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National Gallery of Singapore DECEMBER 2015

New Art Spaces book to celebrate the opening of a unique institution

The National Gallery of Singapore opened on 24th November in an explosion of splendour and celebration. It was a decade in the making and its collection of over 8,000 works makes it Asia’s largest visual arts institution. It is the world’s first museum dedicated to south-east Asian art and represents the intent of the tiny island state: Singapore plans to have a monumental impact on the art world. With stunning temporary exhibitions planned in collaboration with the Centre Pompidou and Tate Britain, it is clear that the international market is already recognising its unique contribution.
The opening of the National Gallery marks the 50th anniversary of Singapore’s independence. This icon of modern Singapore weaves the past and present and future together in one glorious tapestry. Even the architecture of the Gallery speaks to this marriage. It is housed within what used to be two of the island’s most iconic colonial buildings – the former Supreme Court and City Hall – which have been merged into one by a spider-web of a new roof, the two monuments clustered together beneath a canopy of filigree metal. The Guardian has referred to it as a 'contemporary architectural classic'.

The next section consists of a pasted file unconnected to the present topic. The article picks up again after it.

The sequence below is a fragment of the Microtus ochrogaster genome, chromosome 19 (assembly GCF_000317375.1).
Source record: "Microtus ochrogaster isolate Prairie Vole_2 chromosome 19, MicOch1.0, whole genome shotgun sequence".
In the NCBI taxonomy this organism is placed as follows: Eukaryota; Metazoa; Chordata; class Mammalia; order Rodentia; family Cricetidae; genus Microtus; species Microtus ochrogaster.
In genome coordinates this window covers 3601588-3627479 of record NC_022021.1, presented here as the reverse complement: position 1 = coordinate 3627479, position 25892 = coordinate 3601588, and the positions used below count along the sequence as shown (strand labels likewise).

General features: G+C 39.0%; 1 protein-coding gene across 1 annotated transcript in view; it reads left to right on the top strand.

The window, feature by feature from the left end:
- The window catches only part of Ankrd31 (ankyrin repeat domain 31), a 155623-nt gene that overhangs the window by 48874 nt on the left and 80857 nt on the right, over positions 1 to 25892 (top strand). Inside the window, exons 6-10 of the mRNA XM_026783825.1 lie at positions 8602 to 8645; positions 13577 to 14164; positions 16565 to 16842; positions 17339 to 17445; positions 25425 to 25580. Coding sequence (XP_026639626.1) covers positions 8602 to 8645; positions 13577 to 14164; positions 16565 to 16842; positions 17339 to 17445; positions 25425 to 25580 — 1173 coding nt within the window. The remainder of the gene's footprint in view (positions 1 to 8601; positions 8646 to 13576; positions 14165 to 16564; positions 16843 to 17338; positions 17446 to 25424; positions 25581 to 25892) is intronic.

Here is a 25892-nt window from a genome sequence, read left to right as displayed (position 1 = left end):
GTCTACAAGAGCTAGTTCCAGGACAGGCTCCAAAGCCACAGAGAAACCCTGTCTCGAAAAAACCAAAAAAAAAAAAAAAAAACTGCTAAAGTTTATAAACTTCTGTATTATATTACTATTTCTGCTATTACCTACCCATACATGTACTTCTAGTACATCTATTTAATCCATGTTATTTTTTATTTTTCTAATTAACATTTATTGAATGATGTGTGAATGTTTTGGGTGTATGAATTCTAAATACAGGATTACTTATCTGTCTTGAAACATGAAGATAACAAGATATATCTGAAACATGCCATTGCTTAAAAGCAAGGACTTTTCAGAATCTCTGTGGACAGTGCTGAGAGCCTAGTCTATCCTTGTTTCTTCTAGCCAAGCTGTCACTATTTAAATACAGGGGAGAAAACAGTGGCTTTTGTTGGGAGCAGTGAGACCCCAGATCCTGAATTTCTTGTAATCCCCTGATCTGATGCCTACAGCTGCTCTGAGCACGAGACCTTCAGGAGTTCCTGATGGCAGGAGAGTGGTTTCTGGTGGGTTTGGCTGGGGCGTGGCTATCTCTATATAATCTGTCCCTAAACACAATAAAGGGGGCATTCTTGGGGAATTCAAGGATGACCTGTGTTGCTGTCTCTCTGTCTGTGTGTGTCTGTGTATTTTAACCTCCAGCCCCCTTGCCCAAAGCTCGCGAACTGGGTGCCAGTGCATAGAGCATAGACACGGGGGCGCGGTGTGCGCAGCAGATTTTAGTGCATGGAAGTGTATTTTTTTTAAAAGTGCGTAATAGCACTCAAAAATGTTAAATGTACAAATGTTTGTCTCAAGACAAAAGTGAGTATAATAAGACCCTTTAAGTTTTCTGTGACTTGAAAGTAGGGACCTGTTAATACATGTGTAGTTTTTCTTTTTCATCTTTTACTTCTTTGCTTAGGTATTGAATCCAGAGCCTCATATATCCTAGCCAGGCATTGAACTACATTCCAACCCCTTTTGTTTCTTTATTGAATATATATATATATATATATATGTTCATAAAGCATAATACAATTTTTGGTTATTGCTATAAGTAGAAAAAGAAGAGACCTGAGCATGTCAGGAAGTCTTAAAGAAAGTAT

Inside, the old hallways have been revolutionised. Once monuments to the ubiquity of colonial power, the buildings are now over-spilling with the pride of a nation. Light floods in from the roof, into immense atriums; bridges soar across the space, a new basement created to handle the multitudes that flood in and out of the museum, a garden on the roof that offers magnificent views over Singapore.
We could not be more excited to be working on a new book in our Art Spaces series on the architecture and creation of the new National Gallery Singapore, for publication in 2016. It promises to be a fascinating insight into a truly unique building and collection, and is an absolute must for anyone interested in the world of modern art.